The local’s guide to Barcelona, Spain
Where are the best places to go in Barcelona?
1. El Garraf beach
If you want tourist-free beaches, head out of town. This one, half an hour by train, is where my friends and I go. It’s got fishermen’s huts and is quiet compared to big places like Sitges, where out-of-towners swarm to chiringuitos – those wooden beach bars. At El Garraf the closest thing is Chiringuito de Garraf. Join local couples sipping tinto de verano (red wine with lemon soda) on the seaview terrace.
In Barcelona, Galician restaurants tend to be old, so locals and tourists pass by. That’s why I love them. My mother is Galician, so we meet here for a plate of lacón – it’s like Galician serrano but is cut thicker, like gammon, and tastier. The tarta de Santiago, a Galician almond cake with lemon zest and sweet wine, is delicioso and good before a siesta! Carrer del Rosselló 147.
3. Mossèn Costa i Llobera Gardens
Or as my friends and I call it, “the cactus gardens”, for the spiky plants sprouting along the pathways. It’s a botanical garden influenced by deserts – and not many people know it, so it feels like a real desert, even though it belongs to Montjuïc hill, the city’s major green space. You will find some great tortilla de patatas stands nearby, and vermouth cocktails with a lovely view from the terrace of restaurant Martinez.
4. Laie Cafe
In the week, this cafe is an extension of the university campus – with many students working on laptops . But at 4pm they’re all in class so you can find your own corner in this library-cafe. The window seat has views of a courtyard and you can look up at balconies, with beautiful plants. Carrer de Pau Claris 85
5. Temple of the Sacred Heart of Jesus, Serra de Collserola Natural Park
This cathedral, on Tibidabo mountain, is for us like Christ the Redeemer for Rio. But without the crowds. It is in the Collserola Natural Park, maybe an hour from the centre by Metro. The views – hills in the north and sea in the south – are really beautiful. You can walk to the city afterwards, through the park. But the funicular train is more fun.
6. Gràcia district
Many tourists go to Gaudí’s Park Güell, in the north of this district, but they miss all that is interesting in the middle. Quiet squares with trees and a bar on each corner, or little streets with vintage shops and stalls selling homemade food and drinks. In Gràcia, Gaudí built his first house, Casa Vicens.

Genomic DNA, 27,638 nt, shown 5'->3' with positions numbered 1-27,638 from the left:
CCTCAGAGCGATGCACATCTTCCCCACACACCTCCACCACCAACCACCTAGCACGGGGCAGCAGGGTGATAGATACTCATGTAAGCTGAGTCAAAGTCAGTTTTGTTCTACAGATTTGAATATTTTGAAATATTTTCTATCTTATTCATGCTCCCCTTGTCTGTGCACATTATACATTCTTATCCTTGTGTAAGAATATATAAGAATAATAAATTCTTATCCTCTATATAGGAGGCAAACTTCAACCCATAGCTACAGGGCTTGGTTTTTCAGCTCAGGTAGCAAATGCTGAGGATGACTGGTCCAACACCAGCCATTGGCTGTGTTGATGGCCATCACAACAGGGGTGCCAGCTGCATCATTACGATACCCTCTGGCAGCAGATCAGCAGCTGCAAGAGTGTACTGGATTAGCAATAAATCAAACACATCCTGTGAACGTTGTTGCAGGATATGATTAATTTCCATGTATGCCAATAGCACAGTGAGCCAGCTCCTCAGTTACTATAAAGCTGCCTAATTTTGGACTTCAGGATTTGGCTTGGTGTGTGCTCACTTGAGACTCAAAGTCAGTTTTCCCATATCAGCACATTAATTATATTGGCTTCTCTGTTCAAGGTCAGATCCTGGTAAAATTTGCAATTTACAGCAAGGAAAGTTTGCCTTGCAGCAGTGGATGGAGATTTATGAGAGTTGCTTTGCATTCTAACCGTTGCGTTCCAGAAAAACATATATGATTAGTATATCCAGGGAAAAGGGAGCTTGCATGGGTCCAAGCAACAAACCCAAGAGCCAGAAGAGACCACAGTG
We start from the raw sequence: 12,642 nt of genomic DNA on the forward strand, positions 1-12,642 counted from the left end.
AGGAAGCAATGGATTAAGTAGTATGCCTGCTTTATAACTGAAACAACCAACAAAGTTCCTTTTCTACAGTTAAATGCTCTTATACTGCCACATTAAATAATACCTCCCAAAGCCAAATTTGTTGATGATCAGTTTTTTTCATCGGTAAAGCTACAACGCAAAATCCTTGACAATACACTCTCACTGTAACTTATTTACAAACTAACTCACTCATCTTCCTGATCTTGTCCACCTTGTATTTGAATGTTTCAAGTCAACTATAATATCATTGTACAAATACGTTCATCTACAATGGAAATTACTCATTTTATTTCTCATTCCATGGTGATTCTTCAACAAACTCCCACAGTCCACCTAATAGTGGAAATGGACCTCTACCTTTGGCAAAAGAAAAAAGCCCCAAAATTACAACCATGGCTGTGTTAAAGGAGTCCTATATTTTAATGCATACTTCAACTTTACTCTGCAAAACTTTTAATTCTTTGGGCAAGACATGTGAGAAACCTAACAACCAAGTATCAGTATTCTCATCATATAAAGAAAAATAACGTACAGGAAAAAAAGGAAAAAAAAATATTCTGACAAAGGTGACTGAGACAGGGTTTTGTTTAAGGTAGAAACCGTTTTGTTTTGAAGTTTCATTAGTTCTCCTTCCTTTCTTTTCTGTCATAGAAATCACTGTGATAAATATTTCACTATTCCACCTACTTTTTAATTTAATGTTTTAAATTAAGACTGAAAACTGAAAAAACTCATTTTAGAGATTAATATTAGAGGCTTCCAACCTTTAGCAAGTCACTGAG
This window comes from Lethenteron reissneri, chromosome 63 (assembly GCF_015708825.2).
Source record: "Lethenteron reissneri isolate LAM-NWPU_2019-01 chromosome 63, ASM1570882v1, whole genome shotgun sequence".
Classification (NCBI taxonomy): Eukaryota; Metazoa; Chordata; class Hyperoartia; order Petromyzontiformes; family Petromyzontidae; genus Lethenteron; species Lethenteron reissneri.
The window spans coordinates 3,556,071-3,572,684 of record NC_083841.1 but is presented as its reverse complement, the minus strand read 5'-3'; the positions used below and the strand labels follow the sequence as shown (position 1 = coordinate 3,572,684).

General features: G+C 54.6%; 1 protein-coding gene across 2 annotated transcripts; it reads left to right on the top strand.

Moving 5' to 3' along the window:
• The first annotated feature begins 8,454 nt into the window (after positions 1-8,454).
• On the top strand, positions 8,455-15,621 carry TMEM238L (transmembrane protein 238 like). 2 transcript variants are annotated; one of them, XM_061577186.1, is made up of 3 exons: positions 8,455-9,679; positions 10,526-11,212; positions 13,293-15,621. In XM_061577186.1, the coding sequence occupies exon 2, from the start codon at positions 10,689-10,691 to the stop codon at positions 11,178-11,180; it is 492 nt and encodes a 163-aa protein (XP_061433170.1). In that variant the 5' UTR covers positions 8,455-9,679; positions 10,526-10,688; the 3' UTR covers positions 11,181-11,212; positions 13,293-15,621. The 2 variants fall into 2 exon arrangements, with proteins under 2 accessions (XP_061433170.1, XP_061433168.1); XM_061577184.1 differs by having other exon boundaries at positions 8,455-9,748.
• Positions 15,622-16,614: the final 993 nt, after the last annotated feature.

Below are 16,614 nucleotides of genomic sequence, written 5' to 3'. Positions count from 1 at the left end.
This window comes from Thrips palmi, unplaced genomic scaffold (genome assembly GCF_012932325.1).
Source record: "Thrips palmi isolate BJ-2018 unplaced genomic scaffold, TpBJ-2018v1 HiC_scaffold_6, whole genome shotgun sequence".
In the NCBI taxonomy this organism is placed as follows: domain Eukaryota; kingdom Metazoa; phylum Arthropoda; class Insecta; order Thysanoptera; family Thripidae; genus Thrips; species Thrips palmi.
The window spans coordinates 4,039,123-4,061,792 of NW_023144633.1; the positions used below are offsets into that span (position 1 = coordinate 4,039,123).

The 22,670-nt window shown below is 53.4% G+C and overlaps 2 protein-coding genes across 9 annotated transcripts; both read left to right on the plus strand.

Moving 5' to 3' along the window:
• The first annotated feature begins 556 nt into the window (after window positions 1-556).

See Barcelona on this amazing cruise…
What’s the cheapest time to go to Barcelona?
January or February, when you’ll get blue skies, sunshine and A-list sights such as the gothic cathedral, Sagrada Família, mostly to yourself, allowing you to explore it at a relaxed pace. Mid-January weekend returns from Stansted cost about £55, less than half what you’ll pay over the Easter holidays or a summer weekend on public transport. Some city hotels also slash rates by 20% in low season.
Where should I stay in Barcelona?
For a neighbourhoody feel, cute restaurants and walks in the parks of Montjuïc, the Poble-Sec is your district, between Plaça Espanya and the sea, and about 15 minutes’ walk to the centre. Stay at Hotel Brummell, with its loft-like rooms, pool and yoga studio. Or use a reliable rental firm. The Gothic Quarter is great if you’re looking for somewhere photogenic outside of the city centre.
Should I eat in the Boqueria market? If so, what and where?
It’s no guidebook secret, but don’t let that put you off — the market fizzes with atmosphere, and a roaming lunch at its kiosks is a must. Get in before 1pm to avoid the queues, starting with a flute of Cava at El Quim de la Boqueria, followed by grilled giant prawns at Kiosko Universal that would beat most served at the tapas bars. With hearty botifarra amb mongetes (sausage and beans) to finish at Bar Pinotxo, you’ll still come away with change from £20.
What’s the coolest bar in Barcelona?
Balius occupies a converted ironmonger’s with cosy, wood-panelled walls, smoked-glass mirrors and a marble-topped bar in the Poblenou. This old industrial quarter is now filled with groovy mums and dads, designers and architects, all taking advantage of bigger living spaces, and few tourists. Go on a Sunday afternoon for live jazz and a Bambino — bourbon, Noilly Prat and chocolate bitters.
What do the locals recommend in Barcelona?
Ride the cog railway up from Peu de Funicular (get the Metro from Plaça de Catalunya), then stroll on to Tibidabo (about 8km; a tram takes you back to the city) along the Carretera de les Aigües trail for breathtaking views across the city and over the Med. This is where locals come to stroll and run at the weekend, often stopping at Cal Martí for an alfresco lunch.